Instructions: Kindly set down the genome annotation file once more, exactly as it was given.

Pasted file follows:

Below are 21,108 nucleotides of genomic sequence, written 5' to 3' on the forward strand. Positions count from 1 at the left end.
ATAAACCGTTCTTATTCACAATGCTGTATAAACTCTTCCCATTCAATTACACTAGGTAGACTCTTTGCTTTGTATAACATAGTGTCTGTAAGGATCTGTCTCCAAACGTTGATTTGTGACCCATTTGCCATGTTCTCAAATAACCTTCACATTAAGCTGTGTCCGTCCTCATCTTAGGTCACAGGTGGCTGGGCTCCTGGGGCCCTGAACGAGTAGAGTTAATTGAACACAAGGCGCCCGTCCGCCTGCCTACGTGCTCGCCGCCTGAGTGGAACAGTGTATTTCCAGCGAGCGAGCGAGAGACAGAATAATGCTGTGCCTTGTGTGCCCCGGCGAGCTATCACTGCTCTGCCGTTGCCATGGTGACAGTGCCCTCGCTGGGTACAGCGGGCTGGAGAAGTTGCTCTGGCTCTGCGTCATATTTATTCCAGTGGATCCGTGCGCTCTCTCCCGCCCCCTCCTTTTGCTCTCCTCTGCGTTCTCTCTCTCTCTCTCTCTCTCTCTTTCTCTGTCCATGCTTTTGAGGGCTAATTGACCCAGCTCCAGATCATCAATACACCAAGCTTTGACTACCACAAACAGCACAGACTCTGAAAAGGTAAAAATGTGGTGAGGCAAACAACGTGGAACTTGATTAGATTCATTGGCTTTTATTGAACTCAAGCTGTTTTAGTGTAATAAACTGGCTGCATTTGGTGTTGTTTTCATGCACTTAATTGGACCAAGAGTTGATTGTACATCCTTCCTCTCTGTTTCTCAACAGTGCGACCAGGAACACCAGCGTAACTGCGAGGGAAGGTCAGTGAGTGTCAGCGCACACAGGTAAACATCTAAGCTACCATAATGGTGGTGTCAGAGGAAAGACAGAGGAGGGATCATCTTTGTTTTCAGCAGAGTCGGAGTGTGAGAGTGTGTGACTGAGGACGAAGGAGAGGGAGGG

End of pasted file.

Below are 21,108 nucleotides of genomic sequence, written 5' to 3' on the forward strand. Positions count from 1 at the left end.
ATAAACCGTTCTTATTCACAATGCTGTATAAACTCTTCCCATTCAATTACACTAGGTAGACTCTTTGCTTTGTATAACATAGTGTCTGTAAGGATCTGTCTCCAAACGTTGATTTGTGACCCATTTGCCATGTTCTCAAATAACCTTCACATTAAGCTGTGTCCGTCCTCATCTTAGGTCACAGGTGGCTGGGCTCCTGGGGCCCTGAACGAGTAGAGTTAATTGAACACAAGGCGCCCGTCCGCCTGCCTACGTGCTCGCCGCCTGAGTGGAACAGTGTATTTCCAGCGAGCGAGCGAGAGACAGAATAATGCTGTGCCTTGTGTGCCCCGGCGAGCTATCACTGCTCTGCCGTTGCCATGGTGACAGTGCCCTCGCTGGGTACAGCGGGCTGGAGAAGTTGCTCTGGCTCTGCGTCATATTTATTCCAGTGGATCCGTGCGCTCTCTCCCGCCCCCTCCTTTTGCTCTCCTCTGCGTTCTCTCTCTCTCTCTCTCTCTCTCTTTCTCTGTCCATGCTTTTGAGGGCTAATTGACCCAGCTCCAGATCATCAATACACCAAGCTTTGACTACCACAAACAGCACAGACTCTGAAAAGGTAAAAATGTGGTGAGGCAAACAACGTGGAACTTGATTAGATTCATTGGCTTTTATTGAACTCAAGCTGTTTTAGTGTAATAAACTGGCTGCATTTGGTGTTGTTTTCATGCACTTAATTGGACCAAGAGTTGATTGTACATCCTTCCTCTCTGTTTCTCAACAGTGCGACCAGGAACACCAGCGTAACTGCGAGGGAAGGTCAGTGAGTGTCAGCGCACACAGGTAAACATCTAAGCTACCATAATGGTGGTGTCAGAGGAAAGACAGAGGAGGGATCATCTTTGTTTTCAGCAGAGTCGGAGTGTGAGAGTGTGTGACTGAGGACGAAGGAGAGGGAGGG